US: No more financial help to conclude Haiti elections
PORT-AU-PRINCE, Haiti (AP) — The United States has suspended financial assistance to Haiti’s electoral authorities as they plan to redo a presidential vote that a special commission found was marred by widespread fraud.
At a Washington press briefing Thursday, U.S. State Department spokesman John Kirby said the decision to stop funding a Haitian electoral cycle that began in 2015 did not “signal a reduction in U.S. support for the people or development of Haiti.”
He framed the decision as a simple budgeting matter by the U.S., which is Haiti’s largest donor. He said Washington did not plan to spend additional taxpayer money for two more voting rounds in the hemisphere’s poorest country but would “maintain assistance in other key priority areas.”
“We believe it’s the sound thing to do, the right thing to do for the people of Haiti in the long-term,” Kirby said.
Last year, U.S. taxpayers contributed $33 million for a three-round Haitian electoral cycle that was intended to elect a president, parliament members and numerous other offices. But the presidential runoff was repeatedly scrapped amid deep public suspicions of fraud and violent protests.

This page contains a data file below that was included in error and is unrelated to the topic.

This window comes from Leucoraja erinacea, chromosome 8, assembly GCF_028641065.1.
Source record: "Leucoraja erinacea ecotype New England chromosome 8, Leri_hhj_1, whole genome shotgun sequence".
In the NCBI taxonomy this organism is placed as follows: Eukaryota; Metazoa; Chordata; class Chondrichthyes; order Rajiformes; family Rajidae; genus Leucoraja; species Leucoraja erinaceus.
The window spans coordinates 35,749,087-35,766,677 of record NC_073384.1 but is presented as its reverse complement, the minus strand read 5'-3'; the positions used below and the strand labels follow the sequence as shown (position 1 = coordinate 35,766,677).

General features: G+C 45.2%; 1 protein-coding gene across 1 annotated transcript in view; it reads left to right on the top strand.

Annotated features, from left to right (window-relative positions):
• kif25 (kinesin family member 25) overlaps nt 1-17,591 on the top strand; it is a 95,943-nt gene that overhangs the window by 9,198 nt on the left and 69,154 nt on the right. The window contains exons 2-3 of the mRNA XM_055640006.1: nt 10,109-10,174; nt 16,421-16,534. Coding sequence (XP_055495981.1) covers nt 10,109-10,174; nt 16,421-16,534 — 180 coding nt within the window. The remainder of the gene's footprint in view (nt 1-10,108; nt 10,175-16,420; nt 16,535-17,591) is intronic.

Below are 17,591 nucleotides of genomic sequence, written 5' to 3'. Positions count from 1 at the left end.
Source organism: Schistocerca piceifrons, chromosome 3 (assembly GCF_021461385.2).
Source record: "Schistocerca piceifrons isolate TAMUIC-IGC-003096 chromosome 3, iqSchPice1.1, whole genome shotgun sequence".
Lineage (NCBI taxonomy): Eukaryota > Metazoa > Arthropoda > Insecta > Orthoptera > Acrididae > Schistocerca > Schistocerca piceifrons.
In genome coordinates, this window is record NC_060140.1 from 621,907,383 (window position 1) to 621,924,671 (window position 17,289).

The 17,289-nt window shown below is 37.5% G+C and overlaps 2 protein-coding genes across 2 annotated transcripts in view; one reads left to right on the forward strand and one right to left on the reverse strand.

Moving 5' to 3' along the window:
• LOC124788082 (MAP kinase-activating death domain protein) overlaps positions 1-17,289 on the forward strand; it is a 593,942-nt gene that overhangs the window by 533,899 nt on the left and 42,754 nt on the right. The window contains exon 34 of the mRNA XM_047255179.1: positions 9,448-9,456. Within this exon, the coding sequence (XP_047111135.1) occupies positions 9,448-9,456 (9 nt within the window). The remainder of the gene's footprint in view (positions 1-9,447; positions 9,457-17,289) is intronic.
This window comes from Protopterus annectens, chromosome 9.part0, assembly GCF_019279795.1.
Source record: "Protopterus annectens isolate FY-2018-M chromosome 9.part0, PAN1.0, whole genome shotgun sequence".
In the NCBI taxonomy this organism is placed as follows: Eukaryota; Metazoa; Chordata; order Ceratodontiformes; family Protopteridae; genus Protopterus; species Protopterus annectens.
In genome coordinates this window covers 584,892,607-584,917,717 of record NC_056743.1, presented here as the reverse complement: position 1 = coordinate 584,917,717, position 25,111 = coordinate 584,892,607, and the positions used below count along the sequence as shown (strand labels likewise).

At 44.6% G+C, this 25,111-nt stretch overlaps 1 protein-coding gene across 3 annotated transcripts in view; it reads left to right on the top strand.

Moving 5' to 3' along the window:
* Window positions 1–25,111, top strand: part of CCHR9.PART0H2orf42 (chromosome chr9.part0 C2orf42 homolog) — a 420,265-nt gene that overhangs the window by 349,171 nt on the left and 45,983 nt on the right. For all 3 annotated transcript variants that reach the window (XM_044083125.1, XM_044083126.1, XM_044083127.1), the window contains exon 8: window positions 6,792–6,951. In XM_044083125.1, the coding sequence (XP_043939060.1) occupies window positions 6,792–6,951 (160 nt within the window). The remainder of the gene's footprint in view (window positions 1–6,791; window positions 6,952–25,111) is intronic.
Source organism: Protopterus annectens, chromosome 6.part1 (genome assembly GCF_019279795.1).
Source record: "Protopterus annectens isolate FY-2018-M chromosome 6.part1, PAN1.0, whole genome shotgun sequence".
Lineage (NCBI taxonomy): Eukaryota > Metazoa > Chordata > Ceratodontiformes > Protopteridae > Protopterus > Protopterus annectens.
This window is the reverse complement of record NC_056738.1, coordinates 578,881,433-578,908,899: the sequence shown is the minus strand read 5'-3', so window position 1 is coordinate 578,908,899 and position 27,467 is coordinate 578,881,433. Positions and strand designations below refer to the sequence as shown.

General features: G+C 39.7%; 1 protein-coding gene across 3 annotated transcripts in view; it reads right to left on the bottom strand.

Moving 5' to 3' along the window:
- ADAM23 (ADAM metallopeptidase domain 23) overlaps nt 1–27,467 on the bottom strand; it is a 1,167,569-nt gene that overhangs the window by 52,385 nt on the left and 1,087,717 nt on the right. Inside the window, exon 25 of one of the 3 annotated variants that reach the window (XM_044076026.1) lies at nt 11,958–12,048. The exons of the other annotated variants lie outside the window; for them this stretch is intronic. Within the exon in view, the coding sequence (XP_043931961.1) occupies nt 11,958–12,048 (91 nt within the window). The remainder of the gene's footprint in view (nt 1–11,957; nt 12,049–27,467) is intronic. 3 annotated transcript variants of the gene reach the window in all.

It wasn’t immediately clear what the absence of U.S. funding would mean for Haiti’s revamped Provisional Electoral Council, which organizes balloting in a country where elections are never easy.
But new council chief Leopold Berlanger did not sound concerned by the U.S. decision or a possible ripple effect with other foreign donors amid a lingering political impasse.
“I think if you are a real sovereign country you should get the means to fund your own elections,” he told The Associated Press.
Under Berlanger, the council annulled the disputed presidential election and called a new vote, as recommended by a special commission that reported finding what appeared to be significant fraud and professional misconduct.
A total of 27 presidential candidates are now expected to run in the redo vote in October. A runoff would take place in January.
Last month, Kenneth Merten, the U.S. State Department’s special coordinator for Haiti, said the U.S. was “disappointed” with the decision to redo the vote because impoverished Haiti could have avoided its leadership muddle if it had stuck to agreed-upon timetables earlier.
Caretaker President Jocelerme Privert’s 120-day mandate heading an interim administration expired June 14 but the fragmented parliament is blocking a vote on extending his term or paving the way for a new interim leader.
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